What Russia–NATO dialogues are able to do is to acknowledge these issues, maintain dialogue on them even if this proves to be repetitive, but move the conversation on to concentrate efforts on other areas of potential mutual co-operation. The RUSI dialogue identified a number of areas on progress can be made. Both Ambassador Grushko and Sir Malcolm Rifkind agreed that it was unhelpful for co-operation conducted within the existing NATO–Russia Council to be completely suspended; areas such as counter-narcotics training in Afghanistan and Central Asia and the Action Plan on Terrorism were cited as areas where progress could continue. Although political dialogue was never completely suspended within the NATO–Russia Council, and the suspension of other areas of co-operation was highly appropriate at the height of Ukraine tensions, there may now be room for greater engagement in this forum as part of NATO’s ‘defence and dialogue’ approach. Again, prospects of reviving full co-operation are unlikely to flourish, given the lack of trust post-Ukraine and sanctions on Russia’s defence sector. But conversation can begin to move on to other areas where progress can, nevertheless, still be registered.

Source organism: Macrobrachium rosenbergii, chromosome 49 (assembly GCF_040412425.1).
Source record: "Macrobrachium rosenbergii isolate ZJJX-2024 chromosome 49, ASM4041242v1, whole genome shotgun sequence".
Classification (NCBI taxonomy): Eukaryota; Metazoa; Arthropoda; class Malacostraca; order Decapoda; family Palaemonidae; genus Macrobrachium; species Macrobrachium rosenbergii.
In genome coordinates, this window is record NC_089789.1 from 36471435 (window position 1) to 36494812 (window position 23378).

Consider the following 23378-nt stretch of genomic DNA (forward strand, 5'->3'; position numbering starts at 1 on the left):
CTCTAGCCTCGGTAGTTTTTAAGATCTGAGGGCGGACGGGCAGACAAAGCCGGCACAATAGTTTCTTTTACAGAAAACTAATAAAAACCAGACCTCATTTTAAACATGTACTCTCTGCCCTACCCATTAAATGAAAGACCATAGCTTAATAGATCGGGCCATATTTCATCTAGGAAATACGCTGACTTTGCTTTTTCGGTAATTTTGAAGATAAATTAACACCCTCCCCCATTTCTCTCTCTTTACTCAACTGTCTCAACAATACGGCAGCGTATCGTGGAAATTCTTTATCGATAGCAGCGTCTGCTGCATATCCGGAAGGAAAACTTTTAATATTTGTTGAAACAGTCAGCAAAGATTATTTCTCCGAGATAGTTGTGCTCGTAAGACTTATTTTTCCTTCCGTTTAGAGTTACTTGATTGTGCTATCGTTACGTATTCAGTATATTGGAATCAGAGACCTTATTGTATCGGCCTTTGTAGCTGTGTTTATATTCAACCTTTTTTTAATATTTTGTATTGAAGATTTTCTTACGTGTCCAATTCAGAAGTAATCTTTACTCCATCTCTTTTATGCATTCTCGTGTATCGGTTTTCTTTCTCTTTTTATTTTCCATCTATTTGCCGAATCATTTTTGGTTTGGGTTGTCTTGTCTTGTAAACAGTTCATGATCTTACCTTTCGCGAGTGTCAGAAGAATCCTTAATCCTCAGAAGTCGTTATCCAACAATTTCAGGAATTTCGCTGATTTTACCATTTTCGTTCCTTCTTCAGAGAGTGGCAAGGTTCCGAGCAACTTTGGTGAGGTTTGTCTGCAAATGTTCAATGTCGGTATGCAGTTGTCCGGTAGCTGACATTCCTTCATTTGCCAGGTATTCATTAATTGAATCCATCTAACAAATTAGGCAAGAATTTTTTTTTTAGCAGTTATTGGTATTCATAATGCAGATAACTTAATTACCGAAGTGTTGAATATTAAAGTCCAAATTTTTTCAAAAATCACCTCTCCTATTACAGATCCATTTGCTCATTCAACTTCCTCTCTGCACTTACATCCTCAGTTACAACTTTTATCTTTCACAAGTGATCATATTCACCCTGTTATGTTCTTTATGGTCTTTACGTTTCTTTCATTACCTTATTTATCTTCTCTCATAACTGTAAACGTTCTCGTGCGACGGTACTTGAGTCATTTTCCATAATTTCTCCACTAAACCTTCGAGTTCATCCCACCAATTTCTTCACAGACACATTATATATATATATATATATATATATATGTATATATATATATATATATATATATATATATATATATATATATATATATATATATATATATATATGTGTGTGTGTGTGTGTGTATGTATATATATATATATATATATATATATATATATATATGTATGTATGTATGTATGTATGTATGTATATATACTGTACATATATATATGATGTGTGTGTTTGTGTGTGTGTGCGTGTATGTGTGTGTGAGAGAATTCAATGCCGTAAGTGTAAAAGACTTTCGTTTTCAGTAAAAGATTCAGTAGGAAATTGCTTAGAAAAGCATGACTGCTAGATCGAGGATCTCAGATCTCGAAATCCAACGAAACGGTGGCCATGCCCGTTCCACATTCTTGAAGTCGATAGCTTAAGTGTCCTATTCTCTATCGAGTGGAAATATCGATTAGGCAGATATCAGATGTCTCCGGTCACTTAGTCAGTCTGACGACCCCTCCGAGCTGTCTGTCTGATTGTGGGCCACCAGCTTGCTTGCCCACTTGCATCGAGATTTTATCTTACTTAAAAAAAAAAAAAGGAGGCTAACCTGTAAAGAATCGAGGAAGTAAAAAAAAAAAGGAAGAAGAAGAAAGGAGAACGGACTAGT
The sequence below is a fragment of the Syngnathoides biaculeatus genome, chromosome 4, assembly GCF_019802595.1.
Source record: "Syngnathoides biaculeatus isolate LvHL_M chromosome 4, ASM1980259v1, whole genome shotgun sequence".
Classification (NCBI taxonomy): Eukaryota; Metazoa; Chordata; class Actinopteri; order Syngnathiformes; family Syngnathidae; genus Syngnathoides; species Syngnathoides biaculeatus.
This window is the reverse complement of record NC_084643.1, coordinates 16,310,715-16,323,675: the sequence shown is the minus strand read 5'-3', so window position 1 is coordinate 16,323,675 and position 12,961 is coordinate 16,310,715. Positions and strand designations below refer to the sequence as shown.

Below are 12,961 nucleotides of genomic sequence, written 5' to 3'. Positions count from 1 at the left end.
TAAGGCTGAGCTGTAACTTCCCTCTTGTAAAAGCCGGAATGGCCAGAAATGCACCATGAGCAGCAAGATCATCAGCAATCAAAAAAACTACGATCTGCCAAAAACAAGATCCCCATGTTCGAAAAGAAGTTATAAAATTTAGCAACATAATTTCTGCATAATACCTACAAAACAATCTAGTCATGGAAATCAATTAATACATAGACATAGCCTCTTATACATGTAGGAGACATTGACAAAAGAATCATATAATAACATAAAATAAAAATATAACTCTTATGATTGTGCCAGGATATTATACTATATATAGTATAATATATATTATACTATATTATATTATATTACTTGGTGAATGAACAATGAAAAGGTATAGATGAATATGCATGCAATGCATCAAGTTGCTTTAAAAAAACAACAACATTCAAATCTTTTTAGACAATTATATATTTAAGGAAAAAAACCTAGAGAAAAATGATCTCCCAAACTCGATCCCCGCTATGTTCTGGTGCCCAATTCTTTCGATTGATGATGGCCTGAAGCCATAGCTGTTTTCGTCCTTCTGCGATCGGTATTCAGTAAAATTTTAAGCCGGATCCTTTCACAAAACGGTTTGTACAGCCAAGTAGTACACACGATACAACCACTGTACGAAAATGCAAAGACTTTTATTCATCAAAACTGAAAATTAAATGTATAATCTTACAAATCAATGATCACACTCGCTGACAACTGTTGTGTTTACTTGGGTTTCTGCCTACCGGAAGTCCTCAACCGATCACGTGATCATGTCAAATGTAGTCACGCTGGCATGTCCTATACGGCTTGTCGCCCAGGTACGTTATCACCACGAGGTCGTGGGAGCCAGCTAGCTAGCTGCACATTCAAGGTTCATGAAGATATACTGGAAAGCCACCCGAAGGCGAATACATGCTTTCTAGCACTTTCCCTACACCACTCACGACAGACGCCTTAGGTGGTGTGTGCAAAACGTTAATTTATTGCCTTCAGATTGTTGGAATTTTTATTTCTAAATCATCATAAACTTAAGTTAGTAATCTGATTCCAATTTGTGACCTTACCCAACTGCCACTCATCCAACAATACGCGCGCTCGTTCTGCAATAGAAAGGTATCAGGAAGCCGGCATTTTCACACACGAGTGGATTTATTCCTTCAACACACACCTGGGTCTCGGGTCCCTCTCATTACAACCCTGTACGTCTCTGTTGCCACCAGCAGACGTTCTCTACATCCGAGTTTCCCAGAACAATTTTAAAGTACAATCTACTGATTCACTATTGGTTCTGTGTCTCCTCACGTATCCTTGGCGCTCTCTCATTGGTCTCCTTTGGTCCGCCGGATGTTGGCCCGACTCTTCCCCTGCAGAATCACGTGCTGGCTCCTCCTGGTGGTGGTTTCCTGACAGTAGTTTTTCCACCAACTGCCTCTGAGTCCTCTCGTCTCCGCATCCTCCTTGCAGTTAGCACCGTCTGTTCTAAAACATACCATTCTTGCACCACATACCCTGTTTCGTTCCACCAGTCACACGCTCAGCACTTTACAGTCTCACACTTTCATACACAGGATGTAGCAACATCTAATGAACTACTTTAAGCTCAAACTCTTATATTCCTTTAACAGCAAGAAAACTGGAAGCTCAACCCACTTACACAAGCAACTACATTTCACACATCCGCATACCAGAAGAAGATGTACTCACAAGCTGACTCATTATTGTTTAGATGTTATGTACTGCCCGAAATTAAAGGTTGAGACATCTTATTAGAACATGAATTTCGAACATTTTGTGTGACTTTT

And there is a particularly British angle to this as well. Given the UK government’s more absent policy towards Russia compared to certain European counterparts, the UK could play a significant role in providing more diversified and collaborative approaches to dialogue with Russia. The prime aim of this would not necessarily be to solve the most serious geopolitical problems like Ukraine and Syria but, rather, to use them as a framework to identify real areas for negotiation and mutual interest. Dialogue does not mean forgetting Russia’s actions in Ukraine, but it can certainly help the UK shape a more constructive policy towards Russia.